The Sony QX10 was released as part of a pair of now models which, along with the Sony QX100, are aimed at transforming smartphone photography. Read our Sony QX10 review to find out whether it's successful or otherwise

Product Overview

Overall rating:


Sony QX10

Overall score:84%
Image Quality:90%


  • Great for inconspicuous shots; Battery indicator welcome; Image Quality


  • Lag experienced when shooting fast moving subjects; Slow to connect; No Raw support


Sony QX10 Review


Price as reviewed:


Sony QX10 and QX100 Review – Design

Sony QX10 angled

The design of the QX models is very clever and there’s a removable collar at the rear that enables access to the battery compartment where the Wi-fi network name and password are located to connect the camera. In addition, the collar doubles up as a clamp and after the two fold out flaps have been pulled out it allows you to attach the QX10 or QX100 to any smartphone, provided it’s no wider than 75mm.

Attaching the QX to the back of a phone and using it this like this feels a bit odd the first few times you use it, but there will be some who prefer using it this way as it gives the option to support the lens slightly better in your left hand.

The good news is the QX10 and QX100 are very light, making them easy to carry and transport. On the scales they weigh 105g and 179g respectively, so there’s no sense of either model pulling the front of a smartphone down or making it feel unbalanced when they’re attached.

Wi-fi and NFC

The Wi-fi and NFC functionality opens up the opportunity to connect the QX models to a smartphone even when they’re not physically connected, leaving your smartphone to be the viewfinder and the QX module to shoot and record the images. Operating them from up to 10 metres away while still being able to take control from a smartphone opens up numerous opportunities.

If you’d like to setup the camera to shoot a subject without disturbing it you can easily do so, or if you’d like to shoot from angles or positions that don’t lend themselves to a compact or DSLR being used you can do that too – provided of course you’re working within the Wi-fi range.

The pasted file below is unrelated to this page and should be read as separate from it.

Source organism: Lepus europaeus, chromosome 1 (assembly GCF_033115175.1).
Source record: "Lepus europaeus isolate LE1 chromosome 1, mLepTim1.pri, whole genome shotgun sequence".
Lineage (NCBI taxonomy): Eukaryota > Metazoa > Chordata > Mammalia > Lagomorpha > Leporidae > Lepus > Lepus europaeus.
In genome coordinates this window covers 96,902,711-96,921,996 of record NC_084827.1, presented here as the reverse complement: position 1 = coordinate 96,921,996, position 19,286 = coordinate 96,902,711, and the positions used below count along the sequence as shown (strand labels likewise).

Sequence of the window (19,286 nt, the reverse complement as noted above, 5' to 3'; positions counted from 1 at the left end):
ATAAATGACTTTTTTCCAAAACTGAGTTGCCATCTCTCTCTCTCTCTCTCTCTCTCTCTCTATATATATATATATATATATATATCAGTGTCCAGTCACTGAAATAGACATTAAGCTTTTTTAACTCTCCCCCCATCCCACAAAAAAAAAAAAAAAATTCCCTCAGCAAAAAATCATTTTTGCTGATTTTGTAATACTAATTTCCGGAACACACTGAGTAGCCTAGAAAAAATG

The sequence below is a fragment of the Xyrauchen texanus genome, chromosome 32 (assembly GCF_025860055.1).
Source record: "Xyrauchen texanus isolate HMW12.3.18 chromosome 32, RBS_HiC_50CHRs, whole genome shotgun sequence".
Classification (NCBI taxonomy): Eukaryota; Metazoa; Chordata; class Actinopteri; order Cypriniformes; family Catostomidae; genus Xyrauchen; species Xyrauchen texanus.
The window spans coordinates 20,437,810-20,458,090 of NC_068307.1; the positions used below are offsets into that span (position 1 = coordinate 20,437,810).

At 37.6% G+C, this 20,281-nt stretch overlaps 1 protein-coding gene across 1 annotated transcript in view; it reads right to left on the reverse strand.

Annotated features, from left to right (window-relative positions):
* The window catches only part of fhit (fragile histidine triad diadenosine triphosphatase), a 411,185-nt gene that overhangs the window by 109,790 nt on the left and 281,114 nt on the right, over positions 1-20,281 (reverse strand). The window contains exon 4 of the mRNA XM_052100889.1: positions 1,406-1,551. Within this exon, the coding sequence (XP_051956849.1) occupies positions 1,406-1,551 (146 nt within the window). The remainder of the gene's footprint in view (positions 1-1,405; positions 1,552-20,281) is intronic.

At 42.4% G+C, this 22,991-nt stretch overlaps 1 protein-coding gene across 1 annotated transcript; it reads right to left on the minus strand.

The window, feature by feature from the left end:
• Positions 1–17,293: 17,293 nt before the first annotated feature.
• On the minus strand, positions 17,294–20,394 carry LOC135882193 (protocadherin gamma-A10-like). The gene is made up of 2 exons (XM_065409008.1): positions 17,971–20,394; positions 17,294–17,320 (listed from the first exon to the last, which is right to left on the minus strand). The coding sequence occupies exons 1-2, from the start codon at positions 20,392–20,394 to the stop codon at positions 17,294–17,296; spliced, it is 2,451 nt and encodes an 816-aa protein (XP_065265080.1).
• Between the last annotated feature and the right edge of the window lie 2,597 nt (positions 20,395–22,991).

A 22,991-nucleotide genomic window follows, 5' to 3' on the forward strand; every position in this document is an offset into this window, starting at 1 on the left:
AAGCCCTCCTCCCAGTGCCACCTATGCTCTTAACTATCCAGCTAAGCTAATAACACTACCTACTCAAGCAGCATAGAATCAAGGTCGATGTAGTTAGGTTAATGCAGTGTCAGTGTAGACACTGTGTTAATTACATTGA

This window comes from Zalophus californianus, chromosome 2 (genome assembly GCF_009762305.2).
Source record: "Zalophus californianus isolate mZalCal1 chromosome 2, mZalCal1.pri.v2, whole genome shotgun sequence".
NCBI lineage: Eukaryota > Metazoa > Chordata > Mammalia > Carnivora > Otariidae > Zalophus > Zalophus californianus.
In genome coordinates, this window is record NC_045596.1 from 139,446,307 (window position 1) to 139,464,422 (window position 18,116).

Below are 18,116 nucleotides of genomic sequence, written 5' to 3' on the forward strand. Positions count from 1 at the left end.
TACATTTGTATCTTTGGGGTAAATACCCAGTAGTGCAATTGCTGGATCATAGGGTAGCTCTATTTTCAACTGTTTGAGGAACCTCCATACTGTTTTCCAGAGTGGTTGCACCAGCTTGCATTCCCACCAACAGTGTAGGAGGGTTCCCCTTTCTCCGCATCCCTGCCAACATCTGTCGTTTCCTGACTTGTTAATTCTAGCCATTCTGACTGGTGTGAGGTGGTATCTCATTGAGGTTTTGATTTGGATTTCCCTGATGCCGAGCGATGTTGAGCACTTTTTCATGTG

To help mount the QX cameras to tripods or other mounting devices, Sony has added a tripod bush at the bottom and there’s a diminutive LCD display on the side of the barrel that indicates if a Micro SD memory card is installed and how much battery life remains.

In terms of their build quality, neither the QX10 nor QX100 are as robust as a GoPro Hero 3 or Liquid Image EGO sports camera, but then again these cameras aren’t designed for this purpose, or for the type of photographer who regularly ventures off limits.

Their plastic construction doesn’t offer any form of rubber grip so some careful handling will be required when they’re used handheld and not connected to a smartphone. Although the lenses contract when they’re switched off and feature automatic lens covers, there’s minimal protection if they were accidentally dropped, so users will want to make sure they use the wrist strap that attaches to the lens barrel.

On the barrel of the QX10 and QX100 is a zoom lever and shutter button, both of which are well positioned for operating with the thumb when they’re attached to a smartphone. Alternatively, the shutter and zoom can be controlled by the smartphone, but to do this you’re first required to install Sony’s free Play Memories app that’s available from the iTunes store for iOS devices or from Google Play for Android. It’s worth pointing out though, Windows phones such as the Nokia Lumia 1020, are not supported.

  1. 1. Sony QX10 and QX100 Review - Features
  2. 2. Sony QX10 and QX100 Review - Design
  3. 3. Sony QX10 and QX100 Review - How It Works
  4. 4. Sony QX10 and QX100 Review - Performance
  5. 5. Sony QX100 and QX10 Review - Image Quality
  6. 6. Sony QX100 and QX10 Review - Verdict
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